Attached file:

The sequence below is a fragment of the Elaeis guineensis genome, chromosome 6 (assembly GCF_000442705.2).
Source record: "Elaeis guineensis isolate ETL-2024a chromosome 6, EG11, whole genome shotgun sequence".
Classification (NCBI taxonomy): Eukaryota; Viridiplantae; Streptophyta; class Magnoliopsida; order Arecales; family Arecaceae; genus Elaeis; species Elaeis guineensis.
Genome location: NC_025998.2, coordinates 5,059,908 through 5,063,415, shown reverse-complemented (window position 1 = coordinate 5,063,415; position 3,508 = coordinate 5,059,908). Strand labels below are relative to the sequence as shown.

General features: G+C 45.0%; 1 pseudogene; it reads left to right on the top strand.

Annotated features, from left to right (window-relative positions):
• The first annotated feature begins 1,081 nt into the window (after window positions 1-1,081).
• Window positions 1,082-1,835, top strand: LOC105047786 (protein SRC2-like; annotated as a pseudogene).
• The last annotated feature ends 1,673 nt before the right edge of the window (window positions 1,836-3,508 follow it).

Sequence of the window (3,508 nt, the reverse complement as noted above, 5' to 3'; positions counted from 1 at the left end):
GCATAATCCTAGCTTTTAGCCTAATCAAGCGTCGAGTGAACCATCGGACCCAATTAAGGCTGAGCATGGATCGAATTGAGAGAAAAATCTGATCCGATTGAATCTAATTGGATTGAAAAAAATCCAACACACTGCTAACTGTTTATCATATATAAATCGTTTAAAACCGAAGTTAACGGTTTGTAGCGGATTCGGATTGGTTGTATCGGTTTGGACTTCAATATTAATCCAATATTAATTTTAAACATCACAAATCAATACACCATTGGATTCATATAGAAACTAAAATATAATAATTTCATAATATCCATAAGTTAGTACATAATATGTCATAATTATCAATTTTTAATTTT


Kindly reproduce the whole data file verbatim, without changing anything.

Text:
The sequence below is a fragment of the Elaeis guineensis genome, chromosome 6 (assembly GCF_000442705.2).
Source record: "Elaeis guineensis isolate ETL-2024a chromosome 6, EG11, whole genome shotgun sequence".
Classification (NCBI taxonomy): Eukaryota; Viridiplantae; Streptophyta; class Magnoliopsida; order Arecales; family Arecaceae; genus Elaeis; species Elaeis guineensis.
Genome location: NC_025998.2, coordinates 5,059,908 through 5,063,415, shown reverse-complemented (window position 1 = coordinate 5,063,415; position 3,508 = coordinate 5,059,908). Strand labels below are relative to the sequence as shown.

General features: G+C 45.0%; 1 pseudogene; it reads left to right on the top strand.

Annotated features, from left to right (window-relative positions):
• The first annotated feature begins 1,081 nt into the window (after window positions 1-1,081).
• Window positions 1,082-1,835, top strand: LOC105047786 (protein SRC2-like; annotated as a pseudogene).
• The last annotated feature ends 1,673 nt before the right edge of the window (window positions 1,836-3,508 follow it).

Sequence of the window (3,508 nt, the reverse complement as noted above, 5' to 3'; positions counted from 1 at the left end):
GCATAATCCTAGCTTTTAGCCTAATCAAGCGTCGAGTGAACCATCGGACCCAATTAAGGCTGAGCATGGATCGAATTGAGAGAAAAATCTGATCCGATTGAATCTAATTGGATTGAAAAAAATCCAACACACTGCTAACTGTTTATCATATATAAATCGTTTAAAACCGAAGTTAACGGTTTGTAGCGGATTCGGATTGGTTGTATCGGTTTGGACTTCAATATTAATCCAATATTAATTTTAAACATCACAAATCAATACACCATTGGATTCATATAGAAACTAAAATATAATAATTTCATAATATCCATAAGTTAGTACATAATATGTCATAATTATCAATTTTTAATTTT